Today the Limassol castle houses the Medieval Museum which has inherited the collection of the Museum of Nicosia in 1974. It features historical weapons, armor, old coins and tombstones, faience and bronze objects, and other artifacts from Byzantine, Medieval, and Ottoman periods of Cyprus history. Economical, social, and cultural development of the island throughout centuries is reflected in the permanent exhibition of the museum. Admission fee is charged.
Larnaca Medieval castle
Larnaca castle which is located on the southern coast of Cyprus was built in the 14th century by James I of Cyprus and rebuilt by Ottomans in 1625. For many centuries the castle had served the purpose of defending the city and its harbor. After the major reconstruction of 1625, the architecture of the castle received some features of the Turkish style: such as a Turkish semicircular apse. By the beginning of the 18th century, the fort was abandoned and mostly destroyed, and in 1878, when the British took over the island, it was made a prison where criminals were kept and executed. In the middle of the 20th century, the former castle and the former prison became a historical museum.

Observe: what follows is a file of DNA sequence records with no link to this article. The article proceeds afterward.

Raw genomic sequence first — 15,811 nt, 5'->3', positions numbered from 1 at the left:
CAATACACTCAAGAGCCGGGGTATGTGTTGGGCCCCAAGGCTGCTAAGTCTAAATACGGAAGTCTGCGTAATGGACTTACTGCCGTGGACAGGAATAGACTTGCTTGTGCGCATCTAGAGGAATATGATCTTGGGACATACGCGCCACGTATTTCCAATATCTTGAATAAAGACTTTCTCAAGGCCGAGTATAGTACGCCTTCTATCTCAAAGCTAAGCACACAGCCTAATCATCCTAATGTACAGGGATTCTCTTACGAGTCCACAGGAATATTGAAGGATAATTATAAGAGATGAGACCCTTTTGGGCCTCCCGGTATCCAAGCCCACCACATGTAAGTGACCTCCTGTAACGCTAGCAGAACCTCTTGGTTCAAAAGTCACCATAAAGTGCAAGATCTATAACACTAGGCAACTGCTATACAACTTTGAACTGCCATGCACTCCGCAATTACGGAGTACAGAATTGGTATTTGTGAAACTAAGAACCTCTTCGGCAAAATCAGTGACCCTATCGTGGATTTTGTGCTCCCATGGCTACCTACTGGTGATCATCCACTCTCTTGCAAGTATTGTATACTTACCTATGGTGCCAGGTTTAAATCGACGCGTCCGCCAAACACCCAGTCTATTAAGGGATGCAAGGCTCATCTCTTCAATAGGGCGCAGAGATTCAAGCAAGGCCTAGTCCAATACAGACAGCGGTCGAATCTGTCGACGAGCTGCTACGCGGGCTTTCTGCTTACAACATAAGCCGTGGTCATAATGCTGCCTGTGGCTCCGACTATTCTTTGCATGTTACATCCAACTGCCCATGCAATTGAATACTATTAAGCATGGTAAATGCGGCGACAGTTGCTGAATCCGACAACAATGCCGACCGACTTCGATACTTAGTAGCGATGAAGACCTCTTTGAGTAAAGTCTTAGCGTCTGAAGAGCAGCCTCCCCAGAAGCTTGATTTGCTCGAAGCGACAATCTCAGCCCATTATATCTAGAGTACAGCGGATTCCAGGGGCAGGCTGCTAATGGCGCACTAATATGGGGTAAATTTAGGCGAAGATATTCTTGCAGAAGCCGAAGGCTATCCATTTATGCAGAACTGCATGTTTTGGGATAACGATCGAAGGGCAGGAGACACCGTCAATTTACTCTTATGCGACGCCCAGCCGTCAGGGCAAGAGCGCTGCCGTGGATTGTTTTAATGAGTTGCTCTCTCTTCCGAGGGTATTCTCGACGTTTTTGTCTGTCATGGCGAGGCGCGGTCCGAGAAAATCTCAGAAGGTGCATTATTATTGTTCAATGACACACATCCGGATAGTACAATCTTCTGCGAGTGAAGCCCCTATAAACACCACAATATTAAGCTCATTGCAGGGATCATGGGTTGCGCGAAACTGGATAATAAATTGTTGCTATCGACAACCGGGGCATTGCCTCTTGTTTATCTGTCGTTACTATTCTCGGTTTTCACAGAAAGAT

Today visitors of the castle museum can see historical objects from old Orthodox basilicas dated 4th-6th centuries, photographs of the Byzantine frescoes, Medieval household items, and weapons. The museum is open every day. There are also cannons dated the beginning of the 20th century on the territory of the castle (they were used to salute ships entering the harbor). A spacious castle yard is a perfect place for concert music events and theatre festivals. Admission fee is charged, the opening hours depend on the season.